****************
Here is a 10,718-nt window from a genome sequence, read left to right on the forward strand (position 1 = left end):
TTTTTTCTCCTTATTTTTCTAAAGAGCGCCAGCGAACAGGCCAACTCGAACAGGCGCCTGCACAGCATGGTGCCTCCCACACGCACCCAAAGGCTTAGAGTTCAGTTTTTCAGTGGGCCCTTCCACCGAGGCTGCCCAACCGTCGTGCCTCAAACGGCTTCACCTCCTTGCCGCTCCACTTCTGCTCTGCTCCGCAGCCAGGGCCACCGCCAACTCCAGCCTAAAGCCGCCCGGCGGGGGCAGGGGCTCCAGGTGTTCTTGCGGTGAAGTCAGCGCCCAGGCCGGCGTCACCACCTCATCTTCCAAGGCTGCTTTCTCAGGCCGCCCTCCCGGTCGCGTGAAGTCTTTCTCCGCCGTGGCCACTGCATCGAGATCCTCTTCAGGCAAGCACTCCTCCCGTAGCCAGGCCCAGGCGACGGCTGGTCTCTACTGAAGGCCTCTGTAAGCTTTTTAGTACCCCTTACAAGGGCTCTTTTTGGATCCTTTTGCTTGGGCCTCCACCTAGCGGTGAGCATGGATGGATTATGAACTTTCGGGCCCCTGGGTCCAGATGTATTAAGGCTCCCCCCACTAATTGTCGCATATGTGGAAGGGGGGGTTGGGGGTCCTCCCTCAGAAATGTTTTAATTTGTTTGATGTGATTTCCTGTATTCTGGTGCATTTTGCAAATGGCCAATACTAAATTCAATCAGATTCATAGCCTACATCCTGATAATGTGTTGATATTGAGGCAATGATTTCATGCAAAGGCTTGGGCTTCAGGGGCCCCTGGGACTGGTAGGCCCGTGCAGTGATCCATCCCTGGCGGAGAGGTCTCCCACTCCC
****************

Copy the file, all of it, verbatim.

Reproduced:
Here is a 10,718-nt window from a genome sequence, read left to right on the forward strand (position 1 = left end):
TTTTTTCTCCTTATTTTTCTAAAGAGCGCCAGCGAACAGGCCAACTCGAACAGGCGCCTGCACAGCATGGTGCCTCCCACACGCACCCAAAGGCTTAGAGTTCAGTTTTTCAGTGGGCCCTTCCACCGAGGCTGCCCAACCGTCGTGCCTCAAACGGCTTCACCTCCTTGCCGCTCCACTTCTGCTCTGCTCCGCAGCCAGGGCCACCGCCAACTCCAGCCTAAAGCCGCCCGGCGGGGGCAGGGGCTCCAGGTGTTCTTGCGGTGAAGTCAGCGCCCAGGCCGGCGTCACCACCTCATCTTCCAAGGCTGCTTTCTCAGGCCGCCCTCCCGGTCGCGTGAAGTCTTTCTCCGCCGTGGCCACTGCATCGAGATCCTCTTCAGGCAAGCACTCCTCCCGTAGCCAGGCCCAGGCGACGGCTGGTCTCTACTGAAGGCCTCTGTAAGCTTTTTAGTACCCCTTACAAGGGCTCTTTTTGGATCCTTTTGCTTGGGCCTCCACCTAGCGGTGAGCATGGATGGATTATGAACTTTCGGGCCCCTGGGTCCAGATGTATTAAGGCTCCCCCCACTAATTGTCGCATATGTGGAAGGGGGGGTTGGGGGTCCTCCCTCAGAAATGTTTTAATTTGTTTGATGTGATTTCCTGTATTCTGGTGCATTTTGCAAATGGCCAATACTAAATTCAATCAGATTCATAGCCTACATCCTGATAATGTGTTGATATTGAGGCAATGATTTCATGCAAAGGCTTGGGCTTCAGGGGCCCCTGGGACTGGTAGGCCCGTGCAGTGATCCATCCCTGGCGGAGAGGTCTCCCACTCCC